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The special case where $v=0$ and $Y=\{\frac12\sum_{i=1}^m x_i\}$ is the partition problem, which is NP-complete.

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Let $G$ be a graph with $2n$ vertices, and choose any node $v$. The edges touching $v$ have weight $n$, and all other edges have weight $-1$. Note that any Hamiltonian cycle in $G$ will have two edges touching $v$ (which add up to $2n$) and $2n-2$ edges of weight $-1$, so the total weight of the cycle is exactly $2$. Therefore, if $G$ has a hamiltonian cycle,...

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If $k$ is a fixed known value and does not depend on the graph, then I doubt it would be possible to do it efficiently: Verifying if a graph has a cycle of size $k$ can be done by checking all potential paths of size $k$ and verify if one is indeed a cycle. Since there are at most $\begin{pmatrix}n\\k\end{pmatrix}(k-1)! = O(n^k)$ such path in a graph of ...

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Let $\langle S, k \rangle$ be an instance of subset sum, where $S=\{a_1, a_2, \dots, a_n\}$. Construct an $0$-$1$-integer program with $n$ binary variables $x_1, \dots, x_n$ and the following constraints: \begin{align} a_1x_1+a_2 x_2+ \dots+a_n x_n &\le k \\ -a_1x_1-a_2 x_2 - \dots-a_n x_n &\le -k \end{align} Or, in matrix form: $A = \begin{... 18 This problem (more formally its decision version) is NP-complete. NP-hardness can be shown via a reduction from the Job-Shop Scheduling Problem (JSP) with makespan objective, which is well-known to be NP hard. In the JSP, we have$n$jobs$J_1, J_2, ..., J_n$. Within each job there is a set of operations$O_1, O_2, ..., O_n$which need to be processed in a ... 6 Thanks to "user2357112 supports Monica" for pointing out issues! Now fixed. Let's formulate the decision problem form of this problem, which I'll call Tree Scheduling (TS): Given a number$k$, and a rooted tree with tasks$t_1, \dots, t_n$for vertices, each having some integer duration$l_i$and requiring some resource$r_i$from a set$S$of ... 14 What you are describing is a planning and scheduling problem. Kautz and Selman pioneered the use of Boolean satisfiability and SAT solvers to attack such problems in the early 1990's. SATPLAN, STRIPS, and PDDL are good search terms for further research. There seem to be several planner implementations that take world descriptions written in STRIPS and ... 3 I think there is an easy reduction from Knapsack. Knapsack: Input: a list of couples (value, weight)$\{(v_1, w_1), …, (v_n,w_n)\}$, a maximum weight$W$, a target value$V$Question: is there a subset$S \subset [\![1, n]\!]$such that$\sum\limits_{i\in S} v_i \geq V$and$\sum\limits_{i\in S} w_i \leq W$Now given an input of knapsack, let's construct ... 2 Recognizing that a path is a Hamiltonian path is easy. Finding one in the first place may be hard (the number of candidates is large). The defining property of problems in NP is that verifying a solution is "easy" (in P). Your problem is one part of verifying a solution of a Hamiltonian path problem. (You also have to verify that the path is a ... 3 You are correct that$\emptyset\in NP$, since we already know that$\emptyset$can be decided in constant time (a TM that immediately rejects), and$DTIME(O(1))\subseteq P\subseteq NP$. But$\emptyset$is not NP-complete, regardless of whether$P=NP$. Indeed, by definition, a NP-complete language$A$is such that every language$B \in NP$admits a Karp ... 4 I don't know precisely how Bob works, but let's talk about clause learning. Suppose you have a set of variable assignments,$A$, say$x_1 = 0$,$x_2 = 1$,$x_3 = 0$. This is a single clause in disjunctive normal form: $$A = \neg x_1 \wedge x_2 \wedge \neg x_3$$ The negation of this set of assignments is a single clause in conjunctive normal form:$$\neg A = ... 1 There is no general rule that they necessarily need to be NP-complete in general. For the specific examples you list, I expect the answer will be that each of those specific examples are NP-complete, but I haven't tried to prove or verify that; that's just speculation. 3 It is not clear what is your question, but I will guess that it is "what is my mistake in my proof of$P = NP$?" In addition to the fact that the algorithm does not guarantee to find the minimal path (because the algorithm cant deterministicaly choose the endMem nodes), the number of possible$\log n$-walks given$\log n$nodes is not polynomial:$(...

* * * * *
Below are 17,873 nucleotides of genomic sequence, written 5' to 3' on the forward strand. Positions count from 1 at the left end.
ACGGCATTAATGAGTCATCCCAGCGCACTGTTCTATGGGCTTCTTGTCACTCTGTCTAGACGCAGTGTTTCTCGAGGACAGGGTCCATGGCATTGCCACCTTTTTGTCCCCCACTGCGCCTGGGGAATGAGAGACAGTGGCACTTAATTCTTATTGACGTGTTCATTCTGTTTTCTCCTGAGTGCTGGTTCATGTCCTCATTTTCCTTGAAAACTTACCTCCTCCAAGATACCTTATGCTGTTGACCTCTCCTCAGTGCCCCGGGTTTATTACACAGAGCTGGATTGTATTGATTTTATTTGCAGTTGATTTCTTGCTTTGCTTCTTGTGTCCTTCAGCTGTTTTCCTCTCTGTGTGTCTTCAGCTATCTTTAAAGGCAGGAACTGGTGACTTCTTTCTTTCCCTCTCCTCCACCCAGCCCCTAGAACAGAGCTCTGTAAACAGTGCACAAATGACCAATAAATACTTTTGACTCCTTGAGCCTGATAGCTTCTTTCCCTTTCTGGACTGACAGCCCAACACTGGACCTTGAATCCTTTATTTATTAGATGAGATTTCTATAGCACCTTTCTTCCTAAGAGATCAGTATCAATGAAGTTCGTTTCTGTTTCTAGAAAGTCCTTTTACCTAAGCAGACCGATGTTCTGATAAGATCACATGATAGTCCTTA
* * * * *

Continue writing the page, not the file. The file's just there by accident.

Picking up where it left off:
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1. if P=NP does each of the problems on the left reduce to the easy problem (in P) in its immediate right? If P=NP then every problem on the left is in P, and trivially polynomially equivalent to every problem on the right. There is no special formal correspondence between the pairs of problems in each row of the table. The authors probably chose informally ...